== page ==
Coast Guard Cutter Christened

Monday, July 28, 2008
Marilla Waesche Pivonka (right), ship's sponsor, breaks a traditional bottle spraying the bow and platform guests at the christening of the Northrop Grumman-built U.S. Coast Guard National Security Cutter Waesche (WMSL 751). The ship is named for her grandfather, Adm. Russell Randolph Waesche, who served as the commandant of the U.S. Coast Guard from 1936 until 1946. Also on the platform are (left to right) U.S. Coast Guard Commandant Adm. Thad Allen; Mike Petters, vice president and president o

More than 1,000 guests attended the christening of the Northrop Grumman Corporation-built U.S. Coast Guard National Security Cutter Waesche (WMSL 751) on July 26.  Waesche is named for Adm. Russell R. Waesche, who was the first Coast Guard commandant to achieve the rank of admiral. He led the Coast Guard from 1936 to 1946, which is the longest tenure of any USCG commandant. Adm. Waesche's granddaughter Marilla Waesche Pivonka broke a bottle across the ship's bow to a rousing ovation, and also performed a song to honor the ship and her grandfather.
Waesche is the second ship in the new Legend-class of highly capable, technologically advanced, multi-mission cutters for the U.S. Coast Guard and the Department of Homeland Security.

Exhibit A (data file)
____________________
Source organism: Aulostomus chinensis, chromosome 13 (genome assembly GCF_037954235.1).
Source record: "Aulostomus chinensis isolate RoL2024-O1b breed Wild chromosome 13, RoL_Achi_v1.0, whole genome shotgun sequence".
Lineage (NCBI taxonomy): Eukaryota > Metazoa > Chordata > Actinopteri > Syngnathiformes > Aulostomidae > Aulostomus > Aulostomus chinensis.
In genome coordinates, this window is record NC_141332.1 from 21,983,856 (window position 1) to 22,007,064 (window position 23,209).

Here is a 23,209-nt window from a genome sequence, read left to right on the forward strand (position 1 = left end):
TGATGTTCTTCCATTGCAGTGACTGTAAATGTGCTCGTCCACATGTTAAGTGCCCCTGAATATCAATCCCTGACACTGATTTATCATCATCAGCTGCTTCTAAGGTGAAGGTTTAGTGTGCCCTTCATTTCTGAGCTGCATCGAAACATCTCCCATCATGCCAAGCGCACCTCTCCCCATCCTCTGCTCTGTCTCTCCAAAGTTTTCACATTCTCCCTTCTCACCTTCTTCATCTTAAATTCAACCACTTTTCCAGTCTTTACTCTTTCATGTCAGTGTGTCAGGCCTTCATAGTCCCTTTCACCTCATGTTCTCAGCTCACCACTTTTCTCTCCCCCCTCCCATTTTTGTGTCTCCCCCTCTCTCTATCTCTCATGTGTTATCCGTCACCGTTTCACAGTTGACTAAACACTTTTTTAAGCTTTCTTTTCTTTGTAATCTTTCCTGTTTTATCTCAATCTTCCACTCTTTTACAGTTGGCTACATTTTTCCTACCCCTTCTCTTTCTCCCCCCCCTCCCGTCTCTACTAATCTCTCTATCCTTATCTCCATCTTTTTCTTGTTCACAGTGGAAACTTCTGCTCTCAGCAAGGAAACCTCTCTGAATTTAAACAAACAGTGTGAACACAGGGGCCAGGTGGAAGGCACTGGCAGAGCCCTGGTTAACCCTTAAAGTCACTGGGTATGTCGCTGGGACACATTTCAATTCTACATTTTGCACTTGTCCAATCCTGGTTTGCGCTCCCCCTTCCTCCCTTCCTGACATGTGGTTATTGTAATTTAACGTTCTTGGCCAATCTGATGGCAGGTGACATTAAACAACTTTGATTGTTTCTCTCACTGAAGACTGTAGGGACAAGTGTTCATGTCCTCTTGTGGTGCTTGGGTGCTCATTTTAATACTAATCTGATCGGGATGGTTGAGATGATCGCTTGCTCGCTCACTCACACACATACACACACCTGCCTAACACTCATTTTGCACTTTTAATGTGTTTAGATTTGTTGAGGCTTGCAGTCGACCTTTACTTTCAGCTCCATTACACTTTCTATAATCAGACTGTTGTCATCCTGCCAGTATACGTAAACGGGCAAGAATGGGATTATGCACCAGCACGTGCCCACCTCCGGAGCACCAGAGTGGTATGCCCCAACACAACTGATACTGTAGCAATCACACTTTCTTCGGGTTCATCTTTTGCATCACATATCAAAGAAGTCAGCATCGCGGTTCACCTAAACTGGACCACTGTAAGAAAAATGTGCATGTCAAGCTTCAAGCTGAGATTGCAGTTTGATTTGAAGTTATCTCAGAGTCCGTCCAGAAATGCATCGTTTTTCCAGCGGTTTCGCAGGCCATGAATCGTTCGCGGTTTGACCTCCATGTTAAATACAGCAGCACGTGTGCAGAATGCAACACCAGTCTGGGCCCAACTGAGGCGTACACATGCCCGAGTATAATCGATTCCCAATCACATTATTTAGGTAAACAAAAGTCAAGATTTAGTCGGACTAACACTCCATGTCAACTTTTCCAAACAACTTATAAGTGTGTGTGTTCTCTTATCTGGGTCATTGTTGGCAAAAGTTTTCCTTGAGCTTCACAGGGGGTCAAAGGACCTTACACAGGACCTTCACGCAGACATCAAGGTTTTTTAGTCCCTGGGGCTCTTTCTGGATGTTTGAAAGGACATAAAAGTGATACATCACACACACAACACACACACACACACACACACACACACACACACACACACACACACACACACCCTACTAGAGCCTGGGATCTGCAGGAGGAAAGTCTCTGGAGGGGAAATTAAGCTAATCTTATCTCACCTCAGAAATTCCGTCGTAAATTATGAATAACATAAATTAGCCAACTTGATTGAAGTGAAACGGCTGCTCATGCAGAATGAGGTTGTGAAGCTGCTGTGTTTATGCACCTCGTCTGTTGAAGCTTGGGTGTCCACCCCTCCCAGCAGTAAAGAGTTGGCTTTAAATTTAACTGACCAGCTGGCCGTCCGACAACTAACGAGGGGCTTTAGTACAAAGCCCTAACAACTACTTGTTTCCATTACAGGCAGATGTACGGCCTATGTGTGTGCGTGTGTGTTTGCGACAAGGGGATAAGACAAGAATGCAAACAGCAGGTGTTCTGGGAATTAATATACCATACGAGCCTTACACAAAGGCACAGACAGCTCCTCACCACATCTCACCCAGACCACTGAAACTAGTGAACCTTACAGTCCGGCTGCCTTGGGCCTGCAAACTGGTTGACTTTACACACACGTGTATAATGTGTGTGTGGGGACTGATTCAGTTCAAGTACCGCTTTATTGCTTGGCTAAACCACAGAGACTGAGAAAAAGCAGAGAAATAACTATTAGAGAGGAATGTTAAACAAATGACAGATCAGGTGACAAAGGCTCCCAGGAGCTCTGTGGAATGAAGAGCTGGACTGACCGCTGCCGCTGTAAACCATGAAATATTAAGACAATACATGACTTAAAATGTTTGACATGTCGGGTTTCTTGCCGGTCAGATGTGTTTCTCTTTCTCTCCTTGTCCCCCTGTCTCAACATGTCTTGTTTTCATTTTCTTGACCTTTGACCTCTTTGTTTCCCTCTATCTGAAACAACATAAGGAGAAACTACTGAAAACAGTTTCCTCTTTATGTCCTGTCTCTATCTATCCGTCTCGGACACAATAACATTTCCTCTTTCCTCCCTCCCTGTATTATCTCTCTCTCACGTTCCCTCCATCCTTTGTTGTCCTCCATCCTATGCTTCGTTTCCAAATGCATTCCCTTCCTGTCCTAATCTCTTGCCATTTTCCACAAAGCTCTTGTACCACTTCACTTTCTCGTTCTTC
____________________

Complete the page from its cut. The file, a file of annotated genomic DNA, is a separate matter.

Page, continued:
The National Security Cutter (NSC) is a 418-ft. ship with a 4,300-ton displacement at full load. Powered by a twin screw combined diesel and gas turbine power propulsion plant, the NSC is designed to travel at 28 knots maximum speed. The cutter includes an aft launch and recovery area for two rigid hull inflatable boats, a flight deck to accommodate a range of manned and unmanned rotary wing aircrafts, and state-of-the-art command and control electronics.
Production of the second National Security Cutter at Northrop Grumman Shipbuilding represents a new approach to the design and construction of surface ships. In partnership with the U.S. Coast Guard, Northrop Grumman and Lockheed Martin, the joint venture partners of Integrated Coast Guard Systems, have been working side-by-side to build a class of ships that is not only capable and flexible, but also an economical and enduring platform.

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